There's intrigue in the bushes at Zealong estate, and the owners will not give up their secrets easily, learns Tim Roxborogh.

KFC and 100 per cent organic tea. Not traditionally mentioned in the same breath.

Though as it turns out, there's a gripping connecting thread in the stories of the fast-food giant and New Zealand's solitary tea estate. Our only one.

In a country famed for agriculture, horticulture and our basic enthusiasm for growing stuff, we don't make any of the product so many of us drink on a daily basis. That is, all except for one patch of land in Waikato which I was invited to explore this year.

It was established in 1996 by Taiwanese-born Kiwi Tzu Chen. Chen named his Gordonton estate "Zealong", a combination of the words "Zealand" and "oolong", a Chinese term for partially fermented tea.

And as for the link between the tea and the most famous name in fried chicken, there's more than a bit of the "11 secret herbs and spices" yarn attached to Zealong.


Just as KFC has successfully dined out for more than 75 years on the mystery of its recipe, the 40ha Zealong Tea Estate also has a closely guarded secret.

Tea is normally only grown successfully at altitude in tropical countries, but Zealong has found a way to produce acclaimed, entirely organic tea just a few metres above sea level and 37 degrees south of the equator.

How did they do it? Well, apparently only a handful of people know for sure - Chen, his son Vincent and one or two tight-lipped New Zealand agri-scientists.

It all began in the mid-90s when Chen noticed the camellias growing in his neighbour's garden in Hamilton. Knowing the camellia was a close relative of the tea plant, he wondered whether the prevalence of camellias in New Zealand might mean tea could also be harvested here.

Buying a dairy farm just north of Hamilton, Chen began his unlikely project. He imported 1500 tea seedlings from Taiwan. MAF quarantined the plants for many months, by which time only 130 seedlings had survived. Rather than being angry, Chen took it as a sign the surviving plants were the best and strongest.

And it's here the story gets intriguing and abbreviated. Watching a promotional video about Zealong, I was worried I'd reverted to my school days and drifted off at a crucial moment.

Had I missed the explanation of how Zealong went from struggling, to growing decent tea plants, to somehow all of a sudden producing a range of varieties that international buyers are prepared to pay big bucks for?

I asked Zealong's marketing manager Sen Kong for clarification, and he confirmed the video intentionally skips over how Zealong's founders finally cracked the code for one of the world's few high-quality, lowland, non-tropical tea estates. Isn't that the fun part?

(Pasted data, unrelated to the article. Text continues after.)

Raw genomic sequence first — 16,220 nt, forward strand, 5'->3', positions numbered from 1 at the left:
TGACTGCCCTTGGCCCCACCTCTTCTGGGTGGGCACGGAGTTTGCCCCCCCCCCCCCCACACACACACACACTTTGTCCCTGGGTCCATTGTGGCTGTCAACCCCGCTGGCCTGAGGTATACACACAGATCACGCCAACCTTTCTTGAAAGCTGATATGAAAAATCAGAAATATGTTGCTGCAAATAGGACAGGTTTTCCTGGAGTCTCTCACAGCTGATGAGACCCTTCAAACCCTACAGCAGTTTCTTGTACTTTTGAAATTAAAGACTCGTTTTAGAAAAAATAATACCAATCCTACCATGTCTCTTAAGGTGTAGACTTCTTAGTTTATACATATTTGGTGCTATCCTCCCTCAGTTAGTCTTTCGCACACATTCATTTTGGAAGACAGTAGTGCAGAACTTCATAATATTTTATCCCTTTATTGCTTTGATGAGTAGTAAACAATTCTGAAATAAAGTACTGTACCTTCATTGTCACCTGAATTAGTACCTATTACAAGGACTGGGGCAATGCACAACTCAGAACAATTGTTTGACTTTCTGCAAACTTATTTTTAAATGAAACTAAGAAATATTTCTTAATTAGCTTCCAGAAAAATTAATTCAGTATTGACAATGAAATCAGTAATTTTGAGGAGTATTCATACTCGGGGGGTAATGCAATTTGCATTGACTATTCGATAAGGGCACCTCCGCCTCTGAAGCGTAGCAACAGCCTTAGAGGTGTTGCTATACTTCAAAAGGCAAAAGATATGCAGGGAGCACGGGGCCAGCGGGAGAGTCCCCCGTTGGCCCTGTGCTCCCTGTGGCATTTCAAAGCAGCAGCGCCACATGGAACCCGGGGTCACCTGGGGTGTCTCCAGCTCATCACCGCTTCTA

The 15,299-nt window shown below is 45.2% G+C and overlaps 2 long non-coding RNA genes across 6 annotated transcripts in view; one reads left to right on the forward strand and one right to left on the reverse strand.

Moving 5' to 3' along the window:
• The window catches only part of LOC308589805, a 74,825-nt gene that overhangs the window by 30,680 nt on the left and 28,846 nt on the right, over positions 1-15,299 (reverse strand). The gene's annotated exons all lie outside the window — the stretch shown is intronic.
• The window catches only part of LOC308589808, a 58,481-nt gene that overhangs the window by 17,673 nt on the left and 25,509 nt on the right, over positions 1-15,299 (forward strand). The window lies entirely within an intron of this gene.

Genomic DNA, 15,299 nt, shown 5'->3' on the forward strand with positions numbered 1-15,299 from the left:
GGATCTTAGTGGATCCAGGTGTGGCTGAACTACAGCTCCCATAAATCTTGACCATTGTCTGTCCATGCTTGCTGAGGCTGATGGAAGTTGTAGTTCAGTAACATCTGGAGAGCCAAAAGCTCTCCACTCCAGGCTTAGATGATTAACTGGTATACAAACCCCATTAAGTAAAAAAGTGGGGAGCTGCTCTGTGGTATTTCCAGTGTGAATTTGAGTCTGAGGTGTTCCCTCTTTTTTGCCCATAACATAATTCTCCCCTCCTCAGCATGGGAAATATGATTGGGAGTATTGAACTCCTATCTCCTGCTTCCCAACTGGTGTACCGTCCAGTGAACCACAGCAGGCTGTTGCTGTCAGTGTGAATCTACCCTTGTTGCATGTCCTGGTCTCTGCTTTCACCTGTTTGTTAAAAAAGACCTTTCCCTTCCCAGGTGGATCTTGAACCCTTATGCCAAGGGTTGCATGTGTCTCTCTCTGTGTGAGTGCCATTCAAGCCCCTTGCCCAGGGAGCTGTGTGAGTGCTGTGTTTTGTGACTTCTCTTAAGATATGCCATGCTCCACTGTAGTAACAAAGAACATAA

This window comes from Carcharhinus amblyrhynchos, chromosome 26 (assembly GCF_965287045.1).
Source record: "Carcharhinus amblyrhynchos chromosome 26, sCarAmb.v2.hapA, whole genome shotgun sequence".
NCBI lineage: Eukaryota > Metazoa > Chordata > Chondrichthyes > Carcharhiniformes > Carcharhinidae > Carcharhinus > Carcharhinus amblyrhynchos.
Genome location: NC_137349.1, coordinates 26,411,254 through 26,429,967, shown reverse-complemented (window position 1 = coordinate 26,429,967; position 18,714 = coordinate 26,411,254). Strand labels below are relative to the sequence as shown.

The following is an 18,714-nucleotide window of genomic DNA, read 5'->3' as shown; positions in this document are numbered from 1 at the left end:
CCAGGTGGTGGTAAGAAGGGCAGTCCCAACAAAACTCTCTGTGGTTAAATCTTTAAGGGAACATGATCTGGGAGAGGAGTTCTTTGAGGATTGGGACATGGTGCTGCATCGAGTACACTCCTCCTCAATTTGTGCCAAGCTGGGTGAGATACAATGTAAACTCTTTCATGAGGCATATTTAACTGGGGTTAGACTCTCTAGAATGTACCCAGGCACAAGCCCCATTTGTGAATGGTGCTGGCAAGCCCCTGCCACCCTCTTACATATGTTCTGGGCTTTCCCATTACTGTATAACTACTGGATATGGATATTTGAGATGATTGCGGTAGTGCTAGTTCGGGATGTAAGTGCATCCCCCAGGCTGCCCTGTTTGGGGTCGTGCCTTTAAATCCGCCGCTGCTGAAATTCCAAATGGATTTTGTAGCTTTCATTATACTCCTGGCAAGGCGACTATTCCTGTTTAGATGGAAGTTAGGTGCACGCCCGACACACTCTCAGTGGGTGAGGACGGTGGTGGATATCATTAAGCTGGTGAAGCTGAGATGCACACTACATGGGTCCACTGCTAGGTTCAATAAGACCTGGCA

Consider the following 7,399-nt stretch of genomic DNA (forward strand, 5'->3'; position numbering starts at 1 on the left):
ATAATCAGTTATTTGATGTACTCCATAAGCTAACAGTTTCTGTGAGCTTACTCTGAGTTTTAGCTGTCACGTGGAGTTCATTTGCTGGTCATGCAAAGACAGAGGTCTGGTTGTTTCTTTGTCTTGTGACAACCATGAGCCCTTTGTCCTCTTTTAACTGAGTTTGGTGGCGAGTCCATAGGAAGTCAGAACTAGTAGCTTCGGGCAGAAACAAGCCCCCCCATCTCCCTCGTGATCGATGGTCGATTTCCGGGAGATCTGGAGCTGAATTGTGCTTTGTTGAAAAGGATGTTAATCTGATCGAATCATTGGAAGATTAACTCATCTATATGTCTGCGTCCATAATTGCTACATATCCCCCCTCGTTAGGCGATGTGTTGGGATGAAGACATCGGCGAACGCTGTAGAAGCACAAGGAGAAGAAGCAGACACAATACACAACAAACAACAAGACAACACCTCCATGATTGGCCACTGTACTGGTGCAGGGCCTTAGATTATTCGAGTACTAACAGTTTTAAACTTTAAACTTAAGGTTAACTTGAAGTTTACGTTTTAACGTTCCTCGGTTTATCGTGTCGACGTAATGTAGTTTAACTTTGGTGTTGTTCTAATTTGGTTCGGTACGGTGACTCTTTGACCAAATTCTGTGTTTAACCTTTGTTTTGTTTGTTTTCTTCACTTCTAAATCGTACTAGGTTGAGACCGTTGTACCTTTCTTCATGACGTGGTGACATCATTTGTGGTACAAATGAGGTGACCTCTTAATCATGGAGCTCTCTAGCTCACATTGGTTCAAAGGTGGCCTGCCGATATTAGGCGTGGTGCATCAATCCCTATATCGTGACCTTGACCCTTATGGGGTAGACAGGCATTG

There mightn't be 11 secret herbs and spices at Zealong, but there is definitely something secret and scientifically spicy going on.

Secrets or not, touring Zealong you still learn first-hand about the picking and drying of the leaves, the combination of man and machine, the family background of the estate and how they've managed to justify the brag of being "100 per cent organic".

Naturally enough, high tea and tasting ceremonies are also becoming a tradition at Zealong and they are events as much for the visual aesthetic as for the flavours.

High tea and tasting ceremonies have become a tradition at Zealong. Photo / Supplied
High tea and tasting ceremonies have become a tradition at Zealong. Photo / Supplied

At a table overlooking rows of tea trees, gardens and sculptures (including a dozen or so oversized teapots and statues depicting the early history of tea-making), Kong presented me with a range of cute little pots, bowls and cups.

He showcased not just the varieties of Zealong tea (there's five; the sweet "Pure" blend is my favourite), but also the quirky rituals of a tea ceremony.

There was the rubbing of the cup, the smell test, the tipping of tea from cup to bowl and back again and - most likely to make you look silly - the mouth-swirling with compulsory facial grimace to better receive the flavour. No grimace and you're not getting the full experience.

Zealong is an easy day trip from Auckland at 90 minutes each way. But never one to pass up the opportunity to stay somewhere flash if I have the option, I took Zealong up on the recommendation of a nearby farm stay called The Club House.

Just 10 minutes from Zealong is Des and Steve's fully-functioning dairy farm. Pitched at foreign tourists who want an authentic Kiwi farm stay, it will nevertheless also appeal to Kiwis who may not have experienced milking a cow or clay-pigeon shooting.

If you just want a bit of homely luxury and attractive rural views, the impressive piece of modern architecture that is The Club House's modern architecture is perfect too.

Des and Steve were thoroughly relaxed, inviting me in to watch an Eagles doco (knowing I was a music buff), giving me a tight game of tennis on their mightily scenic court, cooking me dinner and breakfast and teaching me how to fire a gun for the first time at the clay pigeons.

Seventh time lucky hitting the disc, I sensed I'd peaked and decided to head back inside. Terrific fun.

It was just a one-night stay, but like so many Kiwis you briefly meet, these two felt like old chums. I did some digging to see if they knew what Zealong's KFC-esque secret was, but no luck.

Thinking about it, the underplayed intrigue of Zealong could be pushed to the fore as a marketing strategy. Why not? If it's worked for fast food, why not organic tea?

Getting there: The Zealong Tea Estate is 10-minutes outside of Hamilton's CBD.

Details: Open Tuesday to Sunday, visitors can choose from a Discover Tea Experience for $25pp, or pay $60pp to include a Signature High Tea.

Accommodation: The Club House B&B is located just off State Highway 1B, on the northern outskirts of Hamilton, and offers a selection of accommodation.